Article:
The 12-3-30 workout will feel incredibly difficult to some, and a walk in the (admittedly steep) park for others. There’s no “one size fits all” for fitness, and the 12-3-30 is no exception. Don’t knock it if you think it’s going to be too difficult, though—the good thing about this workout is it is easily tailored to change up intensity.

You can toggle any of the criteria up or down, depending on your fitness level. If the incline feels too high, try setting the treadmill at 10 to start. If you’re really struggling to get through the full half hour, cut the timer to 15 minutes. Adjust as you needed, advises Dugger.

If the thought of mounting the treadmill is really what’s getting to you—the old “dreadmill” moniker isn’t for nothing—there’s other cardio equipment out there that can help you achieve a similar goal to your 12-3-30 workout. Duggar suggests trying a stair-climbing machine for a similar effect. Or, if you want to incorporate more full body work, both the rowing machine and the assault bike bring your upper body into play. Just keep the intensity down for the same type of session.

The Bottom Line About 12-3-30

If 12-3-30 protocol is the only thing getting you into the gym, by all means, give it a try and make it part of your fitness program. At the end of the day, it’s a way of getting up and getting moving.

That said, 12-3-30 may or may not be the most efficient way to achieve to your goals, depending on what those are. The treadmill won’t help you gain muscle mass or strength, but it can help you shed some fat. The protocol can be a good place to start to build up your cardio, but you’ll find greater benefits from mixing up the intensity from time to time to train different heart rate zones and muscle fibers.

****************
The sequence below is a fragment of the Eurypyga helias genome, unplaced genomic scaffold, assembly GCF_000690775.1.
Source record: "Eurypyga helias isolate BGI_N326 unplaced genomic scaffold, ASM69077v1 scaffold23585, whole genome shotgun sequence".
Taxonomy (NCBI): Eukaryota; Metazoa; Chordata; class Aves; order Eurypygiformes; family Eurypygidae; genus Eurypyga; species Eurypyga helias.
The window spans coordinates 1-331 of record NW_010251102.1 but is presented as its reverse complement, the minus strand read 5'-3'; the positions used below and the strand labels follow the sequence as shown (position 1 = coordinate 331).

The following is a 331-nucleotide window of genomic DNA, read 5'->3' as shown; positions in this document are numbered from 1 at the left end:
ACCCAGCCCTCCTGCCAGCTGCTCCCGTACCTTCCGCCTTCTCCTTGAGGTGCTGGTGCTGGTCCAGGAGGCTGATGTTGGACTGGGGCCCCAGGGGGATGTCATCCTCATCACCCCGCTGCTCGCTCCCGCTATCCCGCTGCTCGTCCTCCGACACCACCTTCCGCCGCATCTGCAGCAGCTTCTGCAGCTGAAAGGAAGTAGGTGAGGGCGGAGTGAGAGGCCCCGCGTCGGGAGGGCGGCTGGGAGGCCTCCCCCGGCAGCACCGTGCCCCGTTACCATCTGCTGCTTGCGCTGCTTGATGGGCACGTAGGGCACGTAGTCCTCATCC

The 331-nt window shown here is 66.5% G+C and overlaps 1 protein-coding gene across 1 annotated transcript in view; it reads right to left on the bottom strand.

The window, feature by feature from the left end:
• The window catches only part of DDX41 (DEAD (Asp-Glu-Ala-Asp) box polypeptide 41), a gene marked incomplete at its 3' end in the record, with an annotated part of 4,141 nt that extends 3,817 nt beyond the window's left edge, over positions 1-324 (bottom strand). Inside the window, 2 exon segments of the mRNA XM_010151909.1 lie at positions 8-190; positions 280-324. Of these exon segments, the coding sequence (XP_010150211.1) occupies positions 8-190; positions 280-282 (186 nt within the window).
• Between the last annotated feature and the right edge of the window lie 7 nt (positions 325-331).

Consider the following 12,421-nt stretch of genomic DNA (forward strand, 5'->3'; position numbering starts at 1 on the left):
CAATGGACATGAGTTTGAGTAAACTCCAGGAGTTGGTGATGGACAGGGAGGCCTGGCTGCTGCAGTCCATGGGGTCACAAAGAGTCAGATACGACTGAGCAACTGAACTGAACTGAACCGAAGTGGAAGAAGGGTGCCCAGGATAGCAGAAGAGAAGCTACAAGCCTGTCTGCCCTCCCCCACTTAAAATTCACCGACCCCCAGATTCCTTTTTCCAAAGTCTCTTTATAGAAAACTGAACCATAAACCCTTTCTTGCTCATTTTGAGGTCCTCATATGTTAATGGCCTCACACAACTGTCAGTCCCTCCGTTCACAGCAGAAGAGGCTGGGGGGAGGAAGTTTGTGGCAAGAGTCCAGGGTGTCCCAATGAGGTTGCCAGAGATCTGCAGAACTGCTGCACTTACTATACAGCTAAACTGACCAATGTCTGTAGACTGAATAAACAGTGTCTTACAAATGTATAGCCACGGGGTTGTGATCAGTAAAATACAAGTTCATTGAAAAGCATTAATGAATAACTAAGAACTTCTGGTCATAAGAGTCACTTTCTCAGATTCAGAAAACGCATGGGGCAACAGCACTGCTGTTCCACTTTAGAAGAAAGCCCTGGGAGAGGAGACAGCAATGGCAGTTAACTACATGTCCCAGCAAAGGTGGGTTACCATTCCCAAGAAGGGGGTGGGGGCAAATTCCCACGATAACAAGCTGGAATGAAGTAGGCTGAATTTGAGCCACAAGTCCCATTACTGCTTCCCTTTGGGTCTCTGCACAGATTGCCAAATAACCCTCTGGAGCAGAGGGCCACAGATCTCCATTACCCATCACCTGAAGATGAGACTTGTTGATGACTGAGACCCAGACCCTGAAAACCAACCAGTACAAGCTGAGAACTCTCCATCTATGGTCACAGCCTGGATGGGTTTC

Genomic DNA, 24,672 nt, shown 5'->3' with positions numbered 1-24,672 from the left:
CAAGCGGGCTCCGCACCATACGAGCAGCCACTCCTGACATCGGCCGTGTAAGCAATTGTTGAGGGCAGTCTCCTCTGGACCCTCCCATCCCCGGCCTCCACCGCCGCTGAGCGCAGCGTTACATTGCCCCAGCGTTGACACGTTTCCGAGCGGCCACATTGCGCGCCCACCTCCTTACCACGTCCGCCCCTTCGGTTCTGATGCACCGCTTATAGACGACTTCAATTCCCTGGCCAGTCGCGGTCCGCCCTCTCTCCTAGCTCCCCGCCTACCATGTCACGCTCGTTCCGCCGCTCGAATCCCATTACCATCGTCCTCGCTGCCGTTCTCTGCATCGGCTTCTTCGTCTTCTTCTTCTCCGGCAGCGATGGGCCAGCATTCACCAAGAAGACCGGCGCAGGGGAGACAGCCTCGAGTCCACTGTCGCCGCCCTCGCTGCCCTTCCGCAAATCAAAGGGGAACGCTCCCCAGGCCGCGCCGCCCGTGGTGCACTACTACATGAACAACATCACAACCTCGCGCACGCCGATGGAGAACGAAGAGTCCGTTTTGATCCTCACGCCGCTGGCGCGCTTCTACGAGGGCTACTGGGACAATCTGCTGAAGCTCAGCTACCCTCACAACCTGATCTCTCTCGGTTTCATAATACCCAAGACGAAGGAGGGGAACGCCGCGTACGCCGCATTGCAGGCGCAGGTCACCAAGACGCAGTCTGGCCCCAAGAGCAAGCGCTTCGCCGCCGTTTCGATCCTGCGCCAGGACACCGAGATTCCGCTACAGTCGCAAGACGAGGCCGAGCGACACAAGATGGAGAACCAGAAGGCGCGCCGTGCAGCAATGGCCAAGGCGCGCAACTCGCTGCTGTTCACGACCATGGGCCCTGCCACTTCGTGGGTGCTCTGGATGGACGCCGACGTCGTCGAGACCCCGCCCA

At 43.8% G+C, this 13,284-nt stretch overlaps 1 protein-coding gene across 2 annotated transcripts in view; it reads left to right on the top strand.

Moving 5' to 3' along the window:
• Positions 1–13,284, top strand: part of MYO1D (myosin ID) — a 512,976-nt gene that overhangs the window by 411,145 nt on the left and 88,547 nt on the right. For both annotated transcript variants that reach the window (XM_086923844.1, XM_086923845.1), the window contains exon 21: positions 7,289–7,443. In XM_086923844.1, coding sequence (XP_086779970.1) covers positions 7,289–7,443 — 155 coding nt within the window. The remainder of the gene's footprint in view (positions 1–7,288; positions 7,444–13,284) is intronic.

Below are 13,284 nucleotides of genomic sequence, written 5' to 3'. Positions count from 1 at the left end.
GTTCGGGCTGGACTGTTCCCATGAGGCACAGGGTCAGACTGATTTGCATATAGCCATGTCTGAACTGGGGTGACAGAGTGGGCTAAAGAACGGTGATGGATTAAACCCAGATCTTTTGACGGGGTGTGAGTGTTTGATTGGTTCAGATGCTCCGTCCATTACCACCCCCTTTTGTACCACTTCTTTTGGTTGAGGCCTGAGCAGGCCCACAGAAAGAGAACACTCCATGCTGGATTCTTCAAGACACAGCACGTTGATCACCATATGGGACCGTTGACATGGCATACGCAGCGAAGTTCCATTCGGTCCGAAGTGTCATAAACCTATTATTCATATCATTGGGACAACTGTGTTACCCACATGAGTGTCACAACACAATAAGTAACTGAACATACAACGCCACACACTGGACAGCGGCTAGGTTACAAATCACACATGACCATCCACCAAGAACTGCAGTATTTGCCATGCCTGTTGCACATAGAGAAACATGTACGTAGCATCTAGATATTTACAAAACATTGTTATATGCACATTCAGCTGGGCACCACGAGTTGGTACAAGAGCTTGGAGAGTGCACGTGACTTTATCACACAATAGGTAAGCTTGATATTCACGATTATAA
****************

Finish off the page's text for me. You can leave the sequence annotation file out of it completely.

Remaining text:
Overall, if you’re just looking to get moving to keep yourself healthy, and 12-3-30 keeps you consistent, have at it. Use it to start—then keep walking as you progress up the fitness ladder.

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Headshot of Cori Ritchey

Cori Ritchey, NASM-CPT is an Associate Health & Fitness Editor at Men’s Health and a certified personal trainer and group fitness instructor. You can find more of her work in HealthCentral, Livestrong, Self, and others.

Headshot of Brett Williams, NASM

Brett Williams, a fitness editor at Men’s Health, is a NASM-CPT certified trainer and former pro football player and tech reporter who splits his workout time between strength and conditioning training, martial arts, and running. You can find his work elsewhere at Mashable, Thrillist, and other outlets.

This article was originally posted here.